Growing Proteins

Proteins, who needs them?! Well we all do.

We grow many of our own proteins on our plot and we say we have a vegan small holding on the basis of having no animals, no bee hives and growing proteins such as quinoa, amaranth, borlotti beans and Greek gigantes beans.

So how much protein do we grow? Here are the facts and figures for these crops, courtesy of the USDA database.

Crop Protein % Weight of crop (kg) Protein total (kg)
Quinoa 14.12 9 1.27
Amaranth 13.56 6 0.81
Borlotti beans 6.99 3 0.21
Greek Gigantes 5.00 5 0.25
Total   23 2.54

The average human being needs roughly 18 kg of protein per year so from these crops we fall rather short of the mark, even though these are high protein crops. So how do we get the rest of our proteins?

Well without doing the sums in detail, and luckily, all vegetables have proteins, like potatoes, cabbages, peas, broad beans for example.

Crop Protein % Weight of crop (kg) Protein total (kg)
Potatoes 2.05 100 2.05
Cabbages 1.28 20 0.256
Peas 5.42 2 0.10
Broad beans 5.60 10 0.56
Total   132 3.00

Still short of our needs even if we add in all our crops we might come up to 10 kg of protein (5 kg each).

Now we don’t grow everything we eat, we are not entirely self sufficient. We buy in our bread flour in bulk, we buy lots of red, green and brown lentils. loads of rice etc. So how much does this provide.

Food item Protein % Weight per year (kg) Protein total (kg)
Spelt flour 5.00 35 1.50
Rye flour 10.88 25 2.72
Red lentils 23.91 12 2.87
Green lentils 24.63 3 0.74
Brown lentils 24.63 3 0.74
Rice 7.54 12 0.9
Oats 16.89 24 4.05
Total    114 13.52 

So with not much of the diverse range of foods, we come to close to one person’s worth and, amazingly when we calculate all the foods we can think of that we grow, buy and forage we get to well in excess of our quota.

Nor do we believe that we need the amounts that we are told we need. When we eat a healthy balanced diet and avoid more harmful foods, like refined flour and sugar, our bodies function more effectively and we can assimilate our nutrients better and therefore need less.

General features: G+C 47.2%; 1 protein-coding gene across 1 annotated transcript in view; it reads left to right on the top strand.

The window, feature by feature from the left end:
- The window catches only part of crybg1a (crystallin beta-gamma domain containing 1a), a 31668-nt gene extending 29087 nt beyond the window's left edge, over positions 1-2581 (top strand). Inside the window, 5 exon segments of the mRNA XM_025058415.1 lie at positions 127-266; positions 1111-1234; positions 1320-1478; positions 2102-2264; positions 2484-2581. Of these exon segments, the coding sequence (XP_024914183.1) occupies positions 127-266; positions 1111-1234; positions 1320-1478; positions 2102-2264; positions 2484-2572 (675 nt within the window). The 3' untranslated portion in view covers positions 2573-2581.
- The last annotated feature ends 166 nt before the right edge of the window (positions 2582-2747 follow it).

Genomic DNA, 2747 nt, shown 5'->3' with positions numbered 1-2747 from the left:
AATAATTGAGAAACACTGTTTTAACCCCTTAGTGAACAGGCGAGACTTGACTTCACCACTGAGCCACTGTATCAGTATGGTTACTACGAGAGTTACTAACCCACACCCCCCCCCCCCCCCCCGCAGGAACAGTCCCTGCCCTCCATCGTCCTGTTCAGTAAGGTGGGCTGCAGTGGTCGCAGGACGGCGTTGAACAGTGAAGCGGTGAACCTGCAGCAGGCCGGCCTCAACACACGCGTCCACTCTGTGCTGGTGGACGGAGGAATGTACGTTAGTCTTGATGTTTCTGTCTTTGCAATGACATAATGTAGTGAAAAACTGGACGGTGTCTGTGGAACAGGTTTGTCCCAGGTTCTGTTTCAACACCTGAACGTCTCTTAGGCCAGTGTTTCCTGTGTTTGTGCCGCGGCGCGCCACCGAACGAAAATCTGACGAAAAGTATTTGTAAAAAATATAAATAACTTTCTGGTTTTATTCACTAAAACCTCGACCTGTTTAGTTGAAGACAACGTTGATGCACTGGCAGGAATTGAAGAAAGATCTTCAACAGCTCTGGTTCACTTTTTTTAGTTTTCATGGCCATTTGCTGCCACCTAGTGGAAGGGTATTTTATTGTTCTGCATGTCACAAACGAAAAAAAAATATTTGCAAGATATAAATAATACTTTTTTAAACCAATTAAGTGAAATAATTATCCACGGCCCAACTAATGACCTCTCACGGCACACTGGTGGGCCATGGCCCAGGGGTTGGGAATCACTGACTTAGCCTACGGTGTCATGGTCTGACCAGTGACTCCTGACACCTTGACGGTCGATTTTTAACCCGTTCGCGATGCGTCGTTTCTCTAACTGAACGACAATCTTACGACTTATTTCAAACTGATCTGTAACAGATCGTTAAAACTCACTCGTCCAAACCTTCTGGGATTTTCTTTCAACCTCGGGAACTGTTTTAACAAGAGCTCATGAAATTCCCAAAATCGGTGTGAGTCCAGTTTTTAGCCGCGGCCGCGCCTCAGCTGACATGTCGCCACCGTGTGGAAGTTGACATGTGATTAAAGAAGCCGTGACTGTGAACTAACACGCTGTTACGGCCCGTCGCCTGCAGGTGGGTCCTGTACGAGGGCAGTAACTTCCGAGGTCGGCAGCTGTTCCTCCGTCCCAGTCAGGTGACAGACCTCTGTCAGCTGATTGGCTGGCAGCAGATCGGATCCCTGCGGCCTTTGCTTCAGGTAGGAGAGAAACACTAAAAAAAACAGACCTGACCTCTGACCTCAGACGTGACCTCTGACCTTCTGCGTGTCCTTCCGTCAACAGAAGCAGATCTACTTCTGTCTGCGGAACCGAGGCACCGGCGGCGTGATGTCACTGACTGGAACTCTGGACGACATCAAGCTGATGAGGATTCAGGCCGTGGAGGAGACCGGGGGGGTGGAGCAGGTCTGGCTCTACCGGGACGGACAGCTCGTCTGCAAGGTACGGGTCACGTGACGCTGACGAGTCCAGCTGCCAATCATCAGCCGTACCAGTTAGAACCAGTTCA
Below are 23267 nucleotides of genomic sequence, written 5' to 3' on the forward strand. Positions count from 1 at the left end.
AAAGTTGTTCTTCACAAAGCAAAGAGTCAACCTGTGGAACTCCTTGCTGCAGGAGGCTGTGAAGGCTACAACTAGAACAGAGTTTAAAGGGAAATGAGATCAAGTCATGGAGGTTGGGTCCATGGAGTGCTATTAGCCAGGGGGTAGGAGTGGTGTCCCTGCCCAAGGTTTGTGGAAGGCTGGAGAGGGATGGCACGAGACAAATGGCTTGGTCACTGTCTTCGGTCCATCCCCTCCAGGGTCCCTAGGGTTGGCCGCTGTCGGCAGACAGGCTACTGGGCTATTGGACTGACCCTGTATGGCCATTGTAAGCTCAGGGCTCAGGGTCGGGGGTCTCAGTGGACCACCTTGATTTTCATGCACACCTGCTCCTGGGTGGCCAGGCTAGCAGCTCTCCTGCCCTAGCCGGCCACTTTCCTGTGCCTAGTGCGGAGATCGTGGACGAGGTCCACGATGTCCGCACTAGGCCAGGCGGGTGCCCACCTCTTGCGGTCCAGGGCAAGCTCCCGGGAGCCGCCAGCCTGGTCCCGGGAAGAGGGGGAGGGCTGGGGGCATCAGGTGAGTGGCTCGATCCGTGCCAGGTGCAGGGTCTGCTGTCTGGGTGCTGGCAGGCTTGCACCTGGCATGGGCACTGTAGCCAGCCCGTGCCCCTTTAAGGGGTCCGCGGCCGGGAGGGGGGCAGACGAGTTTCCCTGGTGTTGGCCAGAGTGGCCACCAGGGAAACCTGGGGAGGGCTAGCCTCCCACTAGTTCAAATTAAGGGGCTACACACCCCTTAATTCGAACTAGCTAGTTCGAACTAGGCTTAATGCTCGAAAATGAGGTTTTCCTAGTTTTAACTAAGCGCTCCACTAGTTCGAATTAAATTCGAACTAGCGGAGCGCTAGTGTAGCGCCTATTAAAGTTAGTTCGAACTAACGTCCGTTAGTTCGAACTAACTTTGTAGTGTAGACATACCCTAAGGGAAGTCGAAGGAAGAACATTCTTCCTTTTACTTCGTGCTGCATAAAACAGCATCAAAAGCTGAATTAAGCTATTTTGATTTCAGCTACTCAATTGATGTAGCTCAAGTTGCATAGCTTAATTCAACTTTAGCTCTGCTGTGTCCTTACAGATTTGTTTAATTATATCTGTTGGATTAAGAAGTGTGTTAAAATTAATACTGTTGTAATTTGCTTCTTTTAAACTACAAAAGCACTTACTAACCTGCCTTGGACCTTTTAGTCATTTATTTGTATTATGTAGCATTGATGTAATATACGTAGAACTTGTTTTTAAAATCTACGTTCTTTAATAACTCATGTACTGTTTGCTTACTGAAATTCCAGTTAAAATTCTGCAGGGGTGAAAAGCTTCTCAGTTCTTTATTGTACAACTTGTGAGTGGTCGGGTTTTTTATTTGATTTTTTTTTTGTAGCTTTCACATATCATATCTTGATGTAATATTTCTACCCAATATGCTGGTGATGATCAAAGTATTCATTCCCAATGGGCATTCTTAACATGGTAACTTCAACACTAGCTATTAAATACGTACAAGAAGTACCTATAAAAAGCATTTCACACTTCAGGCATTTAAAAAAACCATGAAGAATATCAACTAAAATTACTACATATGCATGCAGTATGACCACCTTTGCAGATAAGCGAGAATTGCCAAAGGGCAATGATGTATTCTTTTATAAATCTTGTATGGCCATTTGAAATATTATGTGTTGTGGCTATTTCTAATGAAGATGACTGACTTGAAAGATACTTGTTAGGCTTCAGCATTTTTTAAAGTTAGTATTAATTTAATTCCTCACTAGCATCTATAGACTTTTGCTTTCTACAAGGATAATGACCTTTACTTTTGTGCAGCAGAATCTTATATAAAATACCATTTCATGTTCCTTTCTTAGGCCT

So although we only grow a small proportion of our own proteins and we eat a mostly vegetarian diet we find enough proteins to live a fit and healthy life. We do not rely on animals that are contributing lots of the greenhouse gases and polluting our environment.

3 thoughts on “Growing Proteins

  • July 22, 2017 at 5:51 pm

    My hubby and I became plant based eaters about a year ago after he narrowly dodged an imminent heart attack. This post will be very helpful for us, although, at the high altitude where we live, it will be a challenge to grow some of this stuff. Switching to a plant based diet has helped him lose 40 pounds and taken away the danger of dying soon. His cholesterol and blood pressure numbers have gone way down. I do the plant based way of life, too, and so does our daughter.

    • July 22, 2017 at 8:35 pm

      If you can grow apricots and garlic I reckon you should be able to grow quinoa and amaranth. They grow in South America at altitude and don’t take long to produce a crop. Yours is a stirring story, thank you for sharing it. We feel inspired by it.

    • July 23, 2017 at 10:26 pm

      It is quoted somewhere that ‘ Vegetarians’ do on average live 7 – 8 years longer than meat eaters.
      Although this may depend The quantity of animal protein and its quality is consumed because it is a scientific fact that its animal fat that clogs up your arteries.
      Maybe our bodies can handle small amounts and use it as energy but I reckon this would probably be in times of survival.
      I have greatly reduced my meat consumption but on the other hand my dairy has increased.


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